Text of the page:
When you think of subtitles – or captions – what springs to mind? That they are useful when you can’t turn the sound up on your phone in a public space? That they provide accessibility and understanding to videos and tv programmes for the deaf or hard of hearing community. Me too… until recently when I read an article in The Times by Greg Hurst. The article is titled Subtitles on children’s TV boost reading skills.
The article states that “International studies showed that primary school children who watched television with subtitles were more likely to reach expected standards of reading — and more likely to handle advanced texts — than those who did not.” In a generation where children are exposed to hours of television programmes or on-demand content on tablets, it’s a wonder why this has never been thought of before.
It’s no secret that automatic speech recognition (ASR) has improved leaps and bounds over the past few years and is increasingly being used across all platforms to subtitle content, improving accessibility for the deaf community or situationally disadvantaged people. I’ve worked closely with subtitling technology and of course, ASR for over two years and I admit, I didn’t see this one coming. The application of subtitles automatically switched on for children’s programmes as a learning tool has never come up. So why not?
Well, the technology is there to do it, but it is ultimately at the discretion of the broadcasters to switch on subtitles by default. And it doesn’t come without its challenges. Whilst ASR is a cost-effective solution to providing subtitles, there are still challenges when it comes to background noise in the programme affecting the quality of audio going into the ASR engine. It is also important to ensure punctuation is used correctly in the subtitles to provide children with the right education. These challenges must be taken into consideration with regards to improving child literacy.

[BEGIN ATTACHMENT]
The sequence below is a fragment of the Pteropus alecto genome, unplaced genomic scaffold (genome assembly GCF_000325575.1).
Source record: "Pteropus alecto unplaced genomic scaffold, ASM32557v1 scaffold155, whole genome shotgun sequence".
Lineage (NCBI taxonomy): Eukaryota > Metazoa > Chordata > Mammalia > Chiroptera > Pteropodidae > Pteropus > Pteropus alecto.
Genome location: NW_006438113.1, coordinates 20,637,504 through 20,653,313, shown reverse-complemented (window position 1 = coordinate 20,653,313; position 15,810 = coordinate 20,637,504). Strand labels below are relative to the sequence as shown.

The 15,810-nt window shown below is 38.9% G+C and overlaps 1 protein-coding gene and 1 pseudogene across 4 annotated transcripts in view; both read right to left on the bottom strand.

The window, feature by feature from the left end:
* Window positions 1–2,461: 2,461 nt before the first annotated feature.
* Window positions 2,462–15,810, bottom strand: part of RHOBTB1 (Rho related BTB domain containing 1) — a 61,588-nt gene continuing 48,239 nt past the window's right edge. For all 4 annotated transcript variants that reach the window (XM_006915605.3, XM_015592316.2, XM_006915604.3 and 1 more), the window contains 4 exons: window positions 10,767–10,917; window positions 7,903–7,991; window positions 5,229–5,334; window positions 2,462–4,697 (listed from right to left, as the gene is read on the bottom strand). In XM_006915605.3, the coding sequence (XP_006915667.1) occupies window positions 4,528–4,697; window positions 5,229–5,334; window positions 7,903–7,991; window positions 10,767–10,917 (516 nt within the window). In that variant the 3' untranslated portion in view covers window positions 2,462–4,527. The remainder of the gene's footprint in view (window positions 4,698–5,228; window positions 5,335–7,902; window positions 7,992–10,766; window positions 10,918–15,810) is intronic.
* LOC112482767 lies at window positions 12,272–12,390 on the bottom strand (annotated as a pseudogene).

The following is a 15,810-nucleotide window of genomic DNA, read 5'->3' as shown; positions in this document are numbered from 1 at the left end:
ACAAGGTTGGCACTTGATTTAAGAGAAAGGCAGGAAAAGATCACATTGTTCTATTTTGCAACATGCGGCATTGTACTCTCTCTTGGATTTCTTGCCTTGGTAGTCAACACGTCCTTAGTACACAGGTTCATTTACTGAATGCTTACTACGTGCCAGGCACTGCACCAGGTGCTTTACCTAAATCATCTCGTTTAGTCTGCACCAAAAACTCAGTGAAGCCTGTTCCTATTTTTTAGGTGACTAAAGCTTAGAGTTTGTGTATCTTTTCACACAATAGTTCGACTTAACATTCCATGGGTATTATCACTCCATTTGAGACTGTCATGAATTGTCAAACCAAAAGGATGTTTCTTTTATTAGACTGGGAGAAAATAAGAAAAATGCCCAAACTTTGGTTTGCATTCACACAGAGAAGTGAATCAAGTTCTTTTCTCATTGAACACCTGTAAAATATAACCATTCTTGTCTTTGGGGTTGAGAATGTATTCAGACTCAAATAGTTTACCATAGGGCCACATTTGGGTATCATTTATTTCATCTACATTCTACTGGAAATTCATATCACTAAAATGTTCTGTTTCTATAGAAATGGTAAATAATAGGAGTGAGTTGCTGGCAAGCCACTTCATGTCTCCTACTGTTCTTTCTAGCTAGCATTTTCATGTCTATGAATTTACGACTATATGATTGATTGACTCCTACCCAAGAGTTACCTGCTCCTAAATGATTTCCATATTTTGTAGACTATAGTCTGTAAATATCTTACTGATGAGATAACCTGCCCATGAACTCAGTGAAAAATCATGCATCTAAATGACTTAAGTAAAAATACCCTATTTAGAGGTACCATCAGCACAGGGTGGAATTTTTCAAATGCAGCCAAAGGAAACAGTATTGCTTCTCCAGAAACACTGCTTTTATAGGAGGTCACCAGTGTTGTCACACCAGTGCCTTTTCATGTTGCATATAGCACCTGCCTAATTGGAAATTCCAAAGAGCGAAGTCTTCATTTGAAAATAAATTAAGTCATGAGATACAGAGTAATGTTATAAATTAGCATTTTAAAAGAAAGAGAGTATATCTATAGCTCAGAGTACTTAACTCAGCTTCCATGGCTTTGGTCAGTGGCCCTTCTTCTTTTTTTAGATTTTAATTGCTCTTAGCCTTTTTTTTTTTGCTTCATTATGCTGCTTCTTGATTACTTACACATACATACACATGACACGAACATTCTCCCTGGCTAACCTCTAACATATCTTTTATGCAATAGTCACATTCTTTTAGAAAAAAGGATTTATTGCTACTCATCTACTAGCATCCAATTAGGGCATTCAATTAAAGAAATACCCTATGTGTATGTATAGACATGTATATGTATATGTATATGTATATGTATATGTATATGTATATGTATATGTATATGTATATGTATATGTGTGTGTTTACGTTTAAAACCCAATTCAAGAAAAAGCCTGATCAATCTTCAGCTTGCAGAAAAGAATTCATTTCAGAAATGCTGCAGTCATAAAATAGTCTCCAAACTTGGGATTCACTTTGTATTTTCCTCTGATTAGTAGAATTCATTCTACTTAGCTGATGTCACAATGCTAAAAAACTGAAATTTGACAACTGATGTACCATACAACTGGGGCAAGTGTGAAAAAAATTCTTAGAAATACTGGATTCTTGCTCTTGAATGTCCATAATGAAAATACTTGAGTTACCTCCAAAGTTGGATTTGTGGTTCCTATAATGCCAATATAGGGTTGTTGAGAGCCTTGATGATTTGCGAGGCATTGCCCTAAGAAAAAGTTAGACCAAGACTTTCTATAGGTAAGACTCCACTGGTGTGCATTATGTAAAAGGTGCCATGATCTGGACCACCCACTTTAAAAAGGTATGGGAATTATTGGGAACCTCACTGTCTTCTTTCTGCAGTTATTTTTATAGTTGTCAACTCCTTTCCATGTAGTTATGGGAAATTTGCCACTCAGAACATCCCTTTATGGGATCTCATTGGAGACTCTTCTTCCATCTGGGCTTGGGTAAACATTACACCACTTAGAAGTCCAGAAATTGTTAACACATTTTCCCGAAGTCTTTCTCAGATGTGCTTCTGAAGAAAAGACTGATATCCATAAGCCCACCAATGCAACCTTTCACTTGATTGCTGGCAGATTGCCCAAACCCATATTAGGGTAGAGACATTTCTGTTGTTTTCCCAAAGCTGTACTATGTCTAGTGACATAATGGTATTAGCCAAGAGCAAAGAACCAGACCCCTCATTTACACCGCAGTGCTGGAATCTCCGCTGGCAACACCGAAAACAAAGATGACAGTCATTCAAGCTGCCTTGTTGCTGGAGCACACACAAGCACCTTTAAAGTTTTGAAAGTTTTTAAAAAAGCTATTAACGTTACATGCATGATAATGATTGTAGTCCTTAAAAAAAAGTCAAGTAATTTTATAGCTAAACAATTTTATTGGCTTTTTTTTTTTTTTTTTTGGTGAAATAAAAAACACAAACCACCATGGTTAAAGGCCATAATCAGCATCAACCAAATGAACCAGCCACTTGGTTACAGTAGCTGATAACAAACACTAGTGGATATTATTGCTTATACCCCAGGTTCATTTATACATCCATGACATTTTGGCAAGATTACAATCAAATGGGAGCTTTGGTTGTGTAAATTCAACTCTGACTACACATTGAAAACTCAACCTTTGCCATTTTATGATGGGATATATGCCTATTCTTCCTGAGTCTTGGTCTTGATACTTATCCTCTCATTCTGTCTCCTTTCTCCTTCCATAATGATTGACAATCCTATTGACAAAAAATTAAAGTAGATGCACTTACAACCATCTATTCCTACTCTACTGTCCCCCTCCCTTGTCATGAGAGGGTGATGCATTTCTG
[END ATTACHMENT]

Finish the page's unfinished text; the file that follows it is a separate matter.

We work with educational platforms such as Instructure and Udemy that provide educational learning tools to people globally. Specifically, we work with Instructure to subtitle educational videos to ensure all content on their video platform – Arc – is accessible. Ensuring the videos are subtitled encourages self-learning of reading and listening at the same time but also expands the audience to include those that are deaf, hard of hearing, disabled or situationally disadvantaged. The introduction of “always on” subtitles for children’s programmes can only expand and enhance the opportunities that are already available on the market today.
Either way, in a world where we are always striving for more knowledge and faster learning, I’m excited to see another use case coming to the fold for ASR and subtitling that improves accessibility and to witness our innovative technology advancements continuing to have a positive impact on society. It seems that Peppa Pig really could educate future generations in more ways than we thought.
Georgina Robertson, Senior Communications Manager, Speechmatics
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